Appellant contends, and as we have indicated, we agree, that the record upon which the hearing judge rested his decision did not comply with the standards enunciated by this court time and again. We have consistently emphasized that it is incumbent upon the lower courts to conduct
[ 318 Pa. Super. Page 203]
a penetrating and comprehensive inquiry in custody matters so as to insure a complete record upon which we can base our review.*fn2 In re Custody of J.S.S., 298 Pa. Super. 428, 444 A.2d 1251 (1982); Commonwealth ex rel. Montgomery v. Montgomery, 296 Pa. Super. 325, 442 A.2d 791 (1982); Garrity v. Garrity, 268 Pa. Super. 217, 407 A.2d 1323 (1979); Lewis v. Lewis, 267 Pa. Super. 235, 406 A.2d 781 (1979). The character and fitness of the parties seeking custody, their respective homes, their ability to adequately care for the child, and their ability to financially provide for the child are all critical factors which must be explored and developed below. Gerald G. v. Theresa G., 284 Pa. Super. 498, 426 A.2d 157 (1981); Kessler v. Gregory, 271 Pa. Super. 121, 412 A.2d 605 (1979). In its penetrating inquiry, the hearing court should also consider objective testimony from disinterested impartial witnesses who can evaluate the relative environments which the parties could provide. Commonwealth ex rel. Michael R. and Kristin Leigh R. v. Robert R.R., 314 Pa. Super. 335, 460 A.2d 1167 (1983); Jones v. Floyd, 276 Pa. Super. 76, 419 A.2d 102 (1980). Only by eliciting evidence on all of the above subjects will the hearing court be able to discharge its responsibility of securing the best interests of the child.
When the record is incomplete, we will remand the case to the court below so that the evidentiary facts may be supplemented. In re Wesley J.K., 299 Pa. Super. 504, 445 A.2d 1243 (1982); Commonwealth ex rel. Lettie H.W. v. Paul T.W., 281 Pa. Super. 262, 422 A.2d 159 (1980); Commonwealth ex rel. Leighann A. v. Leon A., 280 Pa. Super. 249, 421 A.2d 706 (1980); In re Custody of Neal, 260 Pa. Super. 151, 393 A.2d 1057 (1978).
In the case at bar, the hearing judge listed fourteen findings of facts, some of which could only be documented by reference to pleadings or reports outside of the hearing.
[ 318 Pa. Super. Page 204]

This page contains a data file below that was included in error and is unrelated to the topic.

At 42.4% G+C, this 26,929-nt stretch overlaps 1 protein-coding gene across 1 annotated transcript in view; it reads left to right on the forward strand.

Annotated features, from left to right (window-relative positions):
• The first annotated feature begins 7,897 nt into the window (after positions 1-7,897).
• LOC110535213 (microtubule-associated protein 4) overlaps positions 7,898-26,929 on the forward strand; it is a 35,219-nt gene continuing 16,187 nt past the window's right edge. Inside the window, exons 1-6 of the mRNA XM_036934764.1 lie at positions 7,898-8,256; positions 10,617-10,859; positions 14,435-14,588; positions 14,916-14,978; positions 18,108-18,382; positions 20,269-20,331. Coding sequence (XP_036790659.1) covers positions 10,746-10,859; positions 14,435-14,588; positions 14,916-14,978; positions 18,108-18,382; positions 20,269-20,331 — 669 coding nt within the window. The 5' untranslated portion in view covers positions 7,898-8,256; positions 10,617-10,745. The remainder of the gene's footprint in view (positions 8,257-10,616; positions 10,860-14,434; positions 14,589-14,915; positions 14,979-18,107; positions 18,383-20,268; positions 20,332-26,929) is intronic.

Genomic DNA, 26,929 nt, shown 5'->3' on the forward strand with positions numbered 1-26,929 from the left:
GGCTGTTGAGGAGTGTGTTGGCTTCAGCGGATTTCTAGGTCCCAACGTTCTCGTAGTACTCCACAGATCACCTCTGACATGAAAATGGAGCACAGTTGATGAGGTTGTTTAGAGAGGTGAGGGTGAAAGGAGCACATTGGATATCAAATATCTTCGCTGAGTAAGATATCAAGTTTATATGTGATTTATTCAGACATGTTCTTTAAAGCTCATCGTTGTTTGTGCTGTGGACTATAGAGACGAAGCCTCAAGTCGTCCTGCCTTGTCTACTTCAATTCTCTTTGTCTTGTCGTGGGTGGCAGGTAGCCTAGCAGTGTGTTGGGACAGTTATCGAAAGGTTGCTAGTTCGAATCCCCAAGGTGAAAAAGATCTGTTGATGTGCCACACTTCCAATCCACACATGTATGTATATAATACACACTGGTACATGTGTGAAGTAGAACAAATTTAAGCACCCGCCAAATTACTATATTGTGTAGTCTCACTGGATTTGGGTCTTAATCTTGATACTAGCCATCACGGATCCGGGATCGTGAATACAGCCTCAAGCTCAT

For example, the court found that appellant was receiving welfare benefits and that appellee and his fiancee earned a total of $100.00 to $150.00 weekly. Our review of the record uncovers no direct testimony as to appellant's livelihood or her financial condition. Likewise, the record is barren of any evidence concerning appellee's ability to provide for his son financially, except for one vague reference to part-time work. Yet the hearing judge concluded that the parties were on "equal footing" with regard to their financial ability to care for their son.
Similarly, the hearing judge observed that the home circumstances of the parties were comparable, yet no evidence was proffered about appellant's new residence in Texas and the type of home environment she might provide for her son. Although appellee did describe his present environment, there was no evidence presented from any disinterested objective witnesses to verify his testimony.*fn3
The hearing judge based his decision to award custody of John to his father on several factors. First, he observed that appellant's "leaving for Texas rather than pursuing the custody matter [did not indicate] a significant concern for John's welfare." We believe that the procedural history recited above connotes a desire by appellant to seek custody of her children. At no point was this action discontinued. Moreover, no testimony was adduced at the hearing on August 20, 1982, as to appellant's motivation for her move to another state. Once again, the court's conclusion that the mother's actions did not bespeak a significant concern for her son did not rest upon a solid evidentiary foundation.